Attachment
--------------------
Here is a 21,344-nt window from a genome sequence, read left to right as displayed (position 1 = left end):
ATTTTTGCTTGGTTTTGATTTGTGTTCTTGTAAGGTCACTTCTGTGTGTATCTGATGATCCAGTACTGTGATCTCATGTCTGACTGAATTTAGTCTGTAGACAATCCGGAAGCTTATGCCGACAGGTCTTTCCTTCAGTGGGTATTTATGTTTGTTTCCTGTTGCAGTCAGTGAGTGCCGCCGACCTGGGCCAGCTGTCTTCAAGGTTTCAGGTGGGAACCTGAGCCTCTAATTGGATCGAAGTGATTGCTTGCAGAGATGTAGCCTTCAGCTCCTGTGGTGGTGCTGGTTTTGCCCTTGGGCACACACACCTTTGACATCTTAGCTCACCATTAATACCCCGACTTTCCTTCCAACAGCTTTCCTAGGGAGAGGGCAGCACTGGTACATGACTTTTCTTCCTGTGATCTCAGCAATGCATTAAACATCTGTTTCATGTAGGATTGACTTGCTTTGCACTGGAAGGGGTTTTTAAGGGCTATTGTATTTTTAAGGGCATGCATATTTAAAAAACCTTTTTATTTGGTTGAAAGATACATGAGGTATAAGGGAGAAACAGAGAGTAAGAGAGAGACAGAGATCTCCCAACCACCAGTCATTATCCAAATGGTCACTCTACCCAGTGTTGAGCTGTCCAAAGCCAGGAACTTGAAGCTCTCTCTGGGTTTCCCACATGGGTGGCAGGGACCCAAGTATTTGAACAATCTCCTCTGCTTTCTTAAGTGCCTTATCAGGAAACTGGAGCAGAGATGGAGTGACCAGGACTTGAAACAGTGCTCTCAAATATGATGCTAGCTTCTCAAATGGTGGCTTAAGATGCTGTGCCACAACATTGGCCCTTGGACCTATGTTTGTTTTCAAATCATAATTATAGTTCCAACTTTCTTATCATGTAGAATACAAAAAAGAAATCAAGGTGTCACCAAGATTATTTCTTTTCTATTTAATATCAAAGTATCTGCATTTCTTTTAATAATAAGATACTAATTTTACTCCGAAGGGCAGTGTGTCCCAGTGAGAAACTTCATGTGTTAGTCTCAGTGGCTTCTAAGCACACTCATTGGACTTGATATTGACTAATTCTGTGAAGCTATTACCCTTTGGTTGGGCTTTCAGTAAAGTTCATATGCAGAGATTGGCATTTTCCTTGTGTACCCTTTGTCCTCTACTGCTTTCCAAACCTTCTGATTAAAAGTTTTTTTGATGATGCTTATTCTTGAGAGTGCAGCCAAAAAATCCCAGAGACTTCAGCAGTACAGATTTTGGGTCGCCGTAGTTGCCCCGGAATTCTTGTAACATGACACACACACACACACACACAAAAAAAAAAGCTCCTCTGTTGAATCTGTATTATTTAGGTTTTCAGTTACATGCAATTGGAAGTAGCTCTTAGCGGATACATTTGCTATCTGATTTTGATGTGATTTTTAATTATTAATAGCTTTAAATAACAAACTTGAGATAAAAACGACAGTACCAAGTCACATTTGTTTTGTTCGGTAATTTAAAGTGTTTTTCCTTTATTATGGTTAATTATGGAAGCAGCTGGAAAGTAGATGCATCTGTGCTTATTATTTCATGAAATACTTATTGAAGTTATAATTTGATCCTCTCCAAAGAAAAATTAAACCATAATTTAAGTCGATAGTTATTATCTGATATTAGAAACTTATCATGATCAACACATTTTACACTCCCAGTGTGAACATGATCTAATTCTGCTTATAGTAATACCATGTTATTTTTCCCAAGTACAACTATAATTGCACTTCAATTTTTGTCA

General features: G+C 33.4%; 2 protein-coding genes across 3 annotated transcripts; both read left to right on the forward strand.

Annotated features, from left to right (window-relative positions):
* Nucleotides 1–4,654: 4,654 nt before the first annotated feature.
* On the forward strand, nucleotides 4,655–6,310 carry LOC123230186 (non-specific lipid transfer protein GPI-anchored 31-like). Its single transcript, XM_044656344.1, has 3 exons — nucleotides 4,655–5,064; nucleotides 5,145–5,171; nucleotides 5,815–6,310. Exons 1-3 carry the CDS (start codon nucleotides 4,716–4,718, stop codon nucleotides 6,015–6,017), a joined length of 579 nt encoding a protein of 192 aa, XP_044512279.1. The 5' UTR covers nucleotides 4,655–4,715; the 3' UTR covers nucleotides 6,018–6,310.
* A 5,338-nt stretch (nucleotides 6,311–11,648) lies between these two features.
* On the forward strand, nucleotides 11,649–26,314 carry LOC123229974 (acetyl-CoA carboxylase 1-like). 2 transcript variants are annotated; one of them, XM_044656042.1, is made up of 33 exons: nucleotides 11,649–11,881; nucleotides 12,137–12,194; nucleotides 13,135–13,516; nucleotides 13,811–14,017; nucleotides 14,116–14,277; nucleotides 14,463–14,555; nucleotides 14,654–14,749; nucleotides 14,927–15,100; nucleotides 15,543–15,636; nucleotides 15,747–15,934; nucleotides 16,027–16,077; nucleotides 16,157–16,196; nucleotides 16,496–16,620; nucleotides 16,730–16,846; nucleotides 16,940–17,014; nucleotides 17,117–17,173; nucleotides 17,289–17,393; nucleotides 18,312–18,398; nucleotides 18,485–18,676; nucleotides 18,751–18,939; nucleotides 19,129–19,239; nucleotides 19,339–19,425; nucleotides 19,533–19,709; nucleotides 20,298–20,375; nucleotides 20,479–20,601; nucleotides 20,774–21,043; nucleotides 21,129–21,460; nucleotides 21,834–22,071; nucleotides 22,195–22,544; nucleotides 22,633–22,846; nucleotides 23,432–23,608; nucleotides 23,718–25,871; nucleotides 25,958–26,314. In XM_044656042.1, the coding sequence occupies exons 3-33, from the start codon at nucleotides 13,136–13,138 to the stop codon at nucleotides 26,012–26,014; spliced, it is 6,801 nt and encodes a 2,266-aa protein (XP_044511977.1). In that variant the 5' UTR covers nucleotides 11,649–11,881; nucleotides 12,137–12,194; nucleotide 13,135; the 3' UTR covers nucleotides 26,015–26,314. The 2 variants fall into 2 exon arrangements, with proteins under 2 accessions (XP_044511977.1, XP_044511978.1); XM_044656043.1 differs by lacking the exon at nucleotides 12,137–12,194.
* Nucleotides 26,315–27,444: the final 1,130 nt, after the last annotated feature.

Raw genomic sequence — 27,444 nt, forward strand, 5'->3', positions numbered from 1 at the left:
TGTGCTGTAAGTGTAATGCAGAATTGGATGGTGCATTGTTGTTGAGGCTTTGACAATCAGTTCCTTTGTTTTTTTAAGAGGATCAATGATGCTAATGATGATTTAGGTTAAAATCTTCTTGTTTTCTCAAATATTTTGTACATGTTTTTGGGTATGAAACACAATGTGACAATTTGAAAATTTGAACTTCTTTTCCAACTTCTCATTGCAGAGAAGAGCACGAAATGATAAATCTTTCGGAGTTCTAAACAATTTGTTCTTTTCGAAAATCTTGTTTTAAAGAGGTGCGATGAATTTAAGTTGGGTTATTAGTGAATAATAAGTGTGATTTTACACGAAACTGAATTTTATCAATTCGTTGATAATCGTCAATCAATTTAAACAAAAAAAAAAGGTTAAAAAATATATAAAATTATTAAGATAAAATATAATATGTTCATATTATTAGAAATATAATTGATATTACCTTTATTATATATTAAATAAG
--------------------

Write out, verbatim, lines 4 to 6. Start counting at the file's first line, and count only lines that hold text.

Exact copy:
Annotated features, from left to right (window-relative positions):
* Nucleotides 1–4,654: 4,654 nt before the first annotated feature.
* On the forward strand, nucleotides 4,655–6,310 carry LOC123230186 (non-specific lipid transfer protein GPI-anchored 31-like). Its single transcript, XM_044656344.1, has 3 exons — nucleotides 4,655–5,064; nucleotides 5,145–5,171; nucleotides 5,815–6,310. Exons 1-3 carry the CDS (start codon nucleotides 4,716–4,718, stop codon nucleotides 6,015–6,017), a joined length of 579 nt encoding a protein of 192 aa, XP_044512279.1. The 5' UTR covers nucleotides 4,655–4,715; the 3' UTR covers nucleotides 6,018–6,310.